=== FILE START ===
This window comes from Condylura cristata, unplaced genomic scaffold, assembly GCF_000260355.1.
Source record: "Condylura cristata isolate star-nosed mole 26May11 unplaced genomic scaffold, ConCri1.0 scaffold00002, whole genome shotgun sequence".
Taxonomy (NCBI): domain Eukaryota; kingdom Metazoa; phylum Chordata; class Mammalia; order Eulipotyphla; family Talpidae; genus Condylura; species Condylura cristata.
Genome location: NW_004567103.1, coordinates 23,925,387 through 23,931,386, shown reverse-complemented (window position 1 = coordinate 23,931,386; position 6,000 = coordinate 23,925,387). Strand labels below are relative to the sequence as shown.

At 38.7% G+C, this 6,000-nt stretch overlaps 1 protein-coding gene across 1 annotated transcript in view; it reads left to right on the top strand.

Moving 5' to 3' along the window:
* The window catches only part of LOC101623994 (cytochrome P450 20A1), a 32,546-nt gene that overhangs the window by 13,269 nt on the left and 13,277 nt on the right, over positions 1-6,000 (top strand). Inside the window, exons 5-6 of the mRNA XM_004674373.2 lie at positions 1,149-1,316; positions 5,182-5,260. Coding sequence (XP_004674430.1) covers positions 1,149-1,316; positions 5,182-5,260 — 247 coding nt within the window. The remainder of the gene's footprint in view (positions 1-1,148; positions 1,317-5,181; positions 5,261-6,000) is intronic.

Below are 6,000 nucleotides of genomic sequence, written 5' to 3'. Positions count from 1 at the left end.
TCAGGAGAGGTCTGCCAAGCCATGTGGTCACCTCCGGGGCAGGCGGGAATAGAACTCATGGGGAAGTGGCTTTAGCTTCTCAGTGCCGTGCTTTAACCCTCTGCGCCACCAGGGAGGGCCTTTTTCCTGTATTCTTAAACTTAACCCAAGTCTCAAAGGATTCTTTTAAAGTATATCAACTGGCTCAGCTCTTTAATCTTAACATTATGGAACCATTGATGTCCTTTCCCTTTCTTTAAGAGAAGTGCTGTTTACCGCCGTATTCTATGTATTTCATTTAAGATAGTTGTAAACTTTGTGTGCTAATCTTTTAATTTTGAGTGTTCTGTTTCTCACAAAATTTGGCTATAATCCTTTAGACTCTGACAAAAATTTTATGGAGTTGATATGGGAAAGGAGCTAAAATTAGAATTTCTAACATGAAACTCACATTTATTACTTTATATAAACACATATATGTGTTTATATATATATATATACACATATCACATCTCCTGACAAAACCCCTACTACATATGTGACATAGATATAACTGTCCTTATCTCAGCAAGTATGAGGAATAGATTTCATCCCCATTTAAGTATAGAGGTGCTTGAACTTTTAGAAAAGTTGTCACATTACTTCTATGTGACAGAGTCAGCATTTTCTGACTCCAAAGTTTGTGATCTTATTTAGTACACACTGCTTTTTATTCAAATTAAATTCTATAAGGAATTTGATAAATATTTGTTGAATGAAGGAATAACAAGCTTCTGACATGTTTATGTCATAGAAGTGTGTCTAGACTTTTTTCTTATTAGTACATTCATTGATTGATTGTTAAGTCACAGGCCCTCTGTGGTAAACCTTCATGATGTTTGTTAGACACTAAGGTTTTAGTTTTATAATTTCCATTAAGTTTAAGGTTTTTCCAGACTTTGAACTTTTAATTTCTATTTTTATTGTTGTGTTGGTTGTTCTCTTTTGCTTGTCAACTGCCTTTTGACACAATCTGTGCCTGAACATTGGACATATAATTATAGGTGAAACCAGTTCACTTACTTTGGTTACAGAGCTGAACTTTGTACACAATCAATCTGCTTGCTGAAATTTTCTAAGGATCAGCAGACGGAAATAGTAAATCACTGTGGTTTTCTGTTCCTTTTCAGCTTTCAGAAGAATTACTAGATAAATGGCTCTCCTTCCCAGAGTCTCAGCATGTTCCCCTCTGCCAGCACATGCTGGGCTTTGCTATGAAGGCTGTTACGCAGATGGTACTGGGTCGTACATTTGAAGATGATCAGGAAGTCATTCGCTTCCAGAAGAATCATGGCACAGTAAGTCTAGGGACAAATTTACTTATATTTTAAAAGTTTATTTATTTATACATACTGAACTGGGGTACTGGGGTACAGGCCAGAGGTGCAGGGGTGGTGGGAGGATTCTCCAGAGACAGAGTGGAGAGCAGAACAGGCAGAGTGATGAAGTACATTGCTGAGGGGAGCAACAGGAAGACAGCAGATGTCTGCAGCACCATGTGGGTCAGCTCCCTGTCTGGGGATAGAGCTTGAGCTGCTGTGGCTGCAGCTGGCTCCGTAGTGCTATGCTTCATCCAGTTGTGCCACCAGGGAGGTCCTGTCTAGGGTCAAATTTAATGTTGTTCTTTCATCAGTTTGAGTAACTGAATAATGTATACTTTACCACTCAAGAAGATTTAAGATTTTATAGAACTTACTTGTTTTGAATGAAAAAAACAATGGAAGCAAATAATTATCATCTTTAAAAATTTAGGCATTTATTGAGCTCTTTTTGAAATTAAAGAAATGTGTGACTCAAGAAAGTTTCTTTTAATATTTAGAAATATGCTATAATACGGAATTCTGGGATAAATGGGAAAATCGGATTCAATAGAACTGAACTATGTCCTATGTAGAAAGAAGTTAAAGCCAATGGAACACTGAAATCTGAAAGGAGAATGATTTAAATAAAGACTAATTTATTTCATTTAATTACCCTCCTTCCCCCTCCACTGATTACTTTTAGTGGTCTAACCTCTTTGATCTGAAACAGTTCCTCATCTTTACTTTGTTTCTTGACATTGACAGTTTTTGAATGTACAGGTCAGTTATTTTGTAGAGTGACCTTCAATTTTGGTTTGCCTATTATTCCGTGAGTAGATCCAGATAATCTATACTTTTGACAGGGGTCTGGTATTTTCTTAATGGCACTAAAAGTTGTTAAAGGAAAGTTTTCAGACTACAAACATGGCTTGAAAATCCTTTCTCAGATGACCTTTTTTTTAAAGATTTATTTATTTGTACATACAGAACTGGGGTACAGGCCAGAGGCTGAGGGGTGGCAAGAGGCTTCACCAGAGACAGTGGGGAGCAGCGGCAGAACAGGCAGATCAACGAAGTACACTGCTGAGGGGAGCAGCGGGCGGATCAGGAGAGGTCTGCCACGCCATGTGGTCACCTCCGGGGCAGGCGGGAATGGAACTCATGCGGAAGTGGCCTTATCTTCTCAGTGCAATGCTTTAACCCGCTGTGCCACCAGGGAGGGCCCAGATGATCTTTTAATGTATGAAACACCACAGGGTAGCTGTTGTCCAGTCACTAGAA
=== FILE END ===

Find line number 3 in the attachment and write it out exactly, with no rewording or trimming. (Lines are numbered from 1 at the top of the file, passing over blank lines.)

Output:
Taxonomy (NCBI): domain Eukaryota; kingdom Metazoa; phylum Chordata; class Mammalia; order Eulipotyphla; family Talpidae; genus Condylura; species Condylura cristata.